For industry, any crackdown is potentially ominous. Stakeholders meeting in Box Elder County dubbed more pollution controls as "not business-friendly," lamenting that competitors in some states are avoiding clean-air mandates because the pollution blows away with the wind.
Paul Glauser of the Jack B. Parsons Cos. wondered aloud if the state should push back harder on EPA regulations.
"Maybe we need to do what Texas did," he suggested, "and tell them to go fly a kite."
While that idea may have some appeal, industry and state regulators have resisted the approach because if the state can't comply, the EPA would assume control over permitting and enforcement of the Clean Air Act a result few desire.
A shared problem • Brian Shaffer, Box Elder Commission chairman, said solving the PM2.5 puzzle is everyone's problem, not just industry's. Jobs and the economy are at stake, said the commissioner, whose county and key industries sued to get taken out of the PM2.5 plan but failed.
"It's a huge team effort," Shaffer noted, "and we're all going to do our part."
In that spirit, the recent brainstorming included looking at the things homeowners, small businesses and ordinary Utahns can do to bring down PM2.5 levels.
Among the ideas for reducing area source pollution along with controlling yeast vapors at large bakeries and capturing smoke at restaurant grills are stepping up dust control at construction projects, promoting natural gas to cut nitrogen oxide emissions and requiring low-solvent paints and degreasers and chemical strippers throughout the PM2.5 trouble zone.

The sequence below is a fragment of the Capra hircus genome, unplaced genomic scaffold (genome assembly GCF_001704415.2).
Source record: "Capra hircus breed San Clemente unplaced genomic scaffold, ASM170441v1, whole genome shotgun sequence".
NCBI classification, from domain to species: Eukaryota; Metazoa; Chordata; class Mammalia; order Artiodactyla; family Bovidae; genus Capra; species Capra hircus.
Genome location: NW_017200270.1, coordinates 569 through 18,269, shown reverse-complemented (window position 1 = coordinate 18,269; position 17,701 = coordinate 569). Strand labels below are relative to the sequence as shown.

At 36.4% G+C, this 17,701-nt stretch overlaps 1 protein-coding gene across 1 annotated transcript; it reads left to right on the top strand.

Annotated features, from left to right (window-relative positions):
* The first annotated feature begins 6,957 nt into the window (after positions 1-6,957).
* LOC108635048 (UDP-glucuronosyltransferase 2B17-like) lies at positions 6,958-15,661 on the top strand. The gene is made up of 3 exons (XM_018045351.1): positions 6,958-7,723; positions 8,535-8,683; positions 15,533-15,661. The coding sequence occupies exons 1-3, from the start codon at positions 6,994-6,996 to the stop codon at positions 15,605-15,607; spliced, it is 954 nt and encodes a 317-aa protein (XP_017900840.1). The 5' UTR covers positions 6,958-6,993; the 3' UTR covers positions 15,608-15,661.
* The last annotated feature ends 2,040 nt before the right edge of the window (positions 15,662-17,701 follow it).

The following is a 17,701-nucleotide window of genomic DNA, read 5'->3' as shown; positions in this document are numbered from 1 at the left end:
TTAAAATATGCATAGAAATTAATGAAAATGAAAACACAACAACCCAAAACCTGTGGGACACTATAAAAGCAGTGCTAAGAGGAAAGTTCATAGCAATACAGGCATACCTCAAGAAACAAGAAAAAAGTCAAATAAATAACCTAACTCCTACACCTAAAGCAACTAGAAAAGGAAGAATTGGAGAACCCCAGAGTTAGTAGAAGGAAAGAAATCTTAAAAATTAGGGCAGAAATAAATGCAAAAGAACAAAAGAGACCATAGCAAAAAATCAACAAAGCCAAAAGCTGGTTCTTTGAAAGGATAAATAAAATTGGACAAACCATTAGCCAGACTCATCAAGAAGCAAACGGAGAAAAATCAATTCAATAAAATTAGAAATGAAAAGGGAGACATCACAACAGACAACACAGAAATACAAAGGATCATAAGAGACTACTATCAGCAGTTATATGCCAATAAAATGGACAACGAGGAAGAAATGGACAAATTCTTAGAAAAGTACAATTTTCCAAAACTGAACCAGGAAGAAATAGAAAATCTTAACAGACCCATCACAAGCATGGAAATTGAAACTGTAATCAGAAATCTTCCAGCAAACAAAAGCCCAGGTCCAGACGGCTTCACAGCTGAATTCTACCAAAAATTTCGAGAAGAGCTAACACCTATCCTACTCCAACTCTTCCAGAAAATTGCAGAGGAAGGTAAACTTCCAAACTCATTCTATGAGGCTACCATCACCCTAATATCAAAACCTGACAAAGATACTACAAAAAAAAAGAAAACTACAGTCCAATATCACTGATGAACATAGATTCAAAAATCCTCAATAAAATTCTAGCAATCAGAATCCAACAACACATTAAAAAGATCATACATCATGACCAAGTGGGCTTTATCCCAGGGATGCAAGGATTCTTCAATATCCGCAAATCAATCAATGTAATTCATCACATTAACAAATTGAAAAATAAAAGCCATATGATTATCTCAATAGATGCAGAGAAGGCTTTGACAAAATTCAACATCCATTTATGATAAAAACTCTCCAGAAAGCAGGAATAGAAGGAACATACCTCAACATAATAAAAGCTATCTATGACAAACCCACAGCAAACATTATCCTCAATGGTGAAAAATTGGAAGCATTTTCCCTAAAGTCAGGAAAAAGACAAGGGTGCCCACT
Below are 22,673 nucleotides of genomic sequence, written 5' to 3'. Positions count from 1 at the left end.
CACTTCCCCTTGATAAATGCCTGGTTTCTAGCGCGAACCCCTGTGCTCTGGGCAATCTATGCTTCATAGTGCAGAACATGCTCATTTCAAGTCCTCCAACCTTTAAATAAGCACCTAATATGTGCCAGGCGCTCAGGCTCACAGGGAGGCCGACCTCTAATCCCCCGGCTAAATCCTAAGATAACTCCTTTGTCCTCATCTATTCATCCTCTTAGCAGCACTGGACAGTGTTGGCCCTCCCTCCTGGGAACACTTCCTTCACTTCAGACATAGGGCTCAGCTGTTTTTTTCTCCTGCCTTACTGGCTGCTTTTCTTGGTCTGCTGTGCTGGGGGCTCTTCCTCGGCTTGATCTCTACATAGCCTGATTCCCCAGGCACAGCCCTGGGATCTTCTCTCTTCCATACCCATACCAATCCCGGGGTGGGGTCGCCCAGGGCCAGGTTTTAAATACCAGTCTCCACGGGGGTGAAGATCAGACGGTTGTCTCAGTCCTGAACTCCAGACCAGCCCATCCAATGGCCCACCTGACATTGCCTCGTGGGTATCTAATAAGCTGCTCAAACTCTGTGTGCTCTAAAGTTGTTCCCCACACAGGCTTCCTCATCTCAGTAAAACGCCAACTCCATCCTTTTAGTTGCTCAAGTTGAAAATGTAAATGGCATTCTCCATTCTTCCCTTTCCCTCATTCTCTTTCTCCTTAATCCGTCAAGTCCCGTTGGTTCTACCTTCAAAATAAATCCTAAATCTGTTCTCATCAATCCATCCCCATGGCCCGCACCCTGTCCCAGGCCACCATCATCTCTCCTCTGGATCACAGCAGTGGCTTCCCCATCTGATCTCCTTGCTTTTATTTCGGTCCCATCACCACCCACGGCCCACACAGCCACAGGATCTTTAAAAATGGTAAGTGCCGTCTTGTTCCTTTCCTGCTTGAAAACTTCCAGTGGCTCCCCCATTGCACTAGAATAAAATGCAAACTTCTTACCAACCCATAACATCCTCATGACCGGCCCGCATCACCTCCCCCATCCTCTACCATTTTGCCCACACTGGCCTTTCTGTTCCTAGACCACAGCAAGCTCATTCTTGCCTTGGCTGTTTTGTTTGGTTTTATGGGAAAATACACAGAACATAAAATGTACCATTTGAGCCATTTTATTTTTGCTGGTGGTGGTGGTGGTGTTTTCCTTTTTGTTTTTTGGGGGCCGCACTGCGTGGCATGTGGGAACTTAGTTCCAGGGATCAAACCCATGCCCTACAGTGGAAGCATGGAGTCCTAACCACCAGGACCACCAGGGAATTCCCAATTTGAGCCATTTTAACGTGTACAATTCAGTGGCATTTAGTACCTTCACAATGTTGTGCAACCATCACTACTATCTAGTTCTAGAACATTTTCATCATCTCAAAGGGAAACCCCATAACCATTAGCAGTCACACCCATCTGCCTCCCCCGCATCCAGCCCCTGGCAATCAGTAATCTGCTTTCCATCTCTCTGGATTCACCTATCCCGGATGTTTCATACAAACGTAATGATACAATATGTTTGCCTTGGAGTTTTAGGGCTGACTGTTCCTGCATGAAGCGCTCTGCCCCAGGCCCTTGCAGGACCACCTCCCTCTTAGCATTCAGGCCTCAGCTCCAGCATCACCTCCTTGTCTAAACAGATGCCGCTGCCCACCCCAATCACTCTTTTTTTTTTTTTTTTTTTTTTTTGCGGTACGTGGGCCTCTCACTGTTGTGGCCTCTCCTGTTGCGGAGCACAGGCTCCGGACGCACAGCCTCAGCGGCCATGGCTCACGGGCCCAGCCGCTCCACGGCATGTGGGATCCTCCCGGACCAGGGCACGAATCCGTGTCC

In homes, the DAQ team has suggested state prohibitions on wood burning on bad-air days in Tooele, Cache and Box Elder counties. Those regulations already are in place in Wasatch Front counties.
They have also considered limiting the volatile organic compound content in personal care products, household cleaners, insecticides, sealants, lawn and garden products. And they hope to encourage a phaseout of pilot lights for appliances like water heaters, gas fireplaces and stoves.
Cars and trucks make up the sector with the greatest potential for cuts, but many suspect it will be the toughest to tackle.
For instance, to get more people to use public transit might mean adopting free-fare days when pollution is high or lowering speed limits during high pollution periods. While both options might be doable, they traditionally lack political support.
Even the idea of implementing vehicle inspection and maintenance programs in Tooele, Box Elder and Cache counties rankles those who doubt their cars and trucks in rural areas can really make a big difference in pollution.
Said LuAnn Adams, a Box Elder County commissioner: "It's going to be truly difficult for us to come up with ideas."
The microscopic pollution made up partly of soot from engine and industrial combustion has to be reduced, under the Clean Air Act's health-based standards. Although the state has enlisted stakeholders from the community including business, government and advocacy groups to help make a PM2.5 reduction plan, the job hasn't been easy. The goal is to bring PM2.5 levels below 35 micrograms pollution per cubic meter of air within a few years.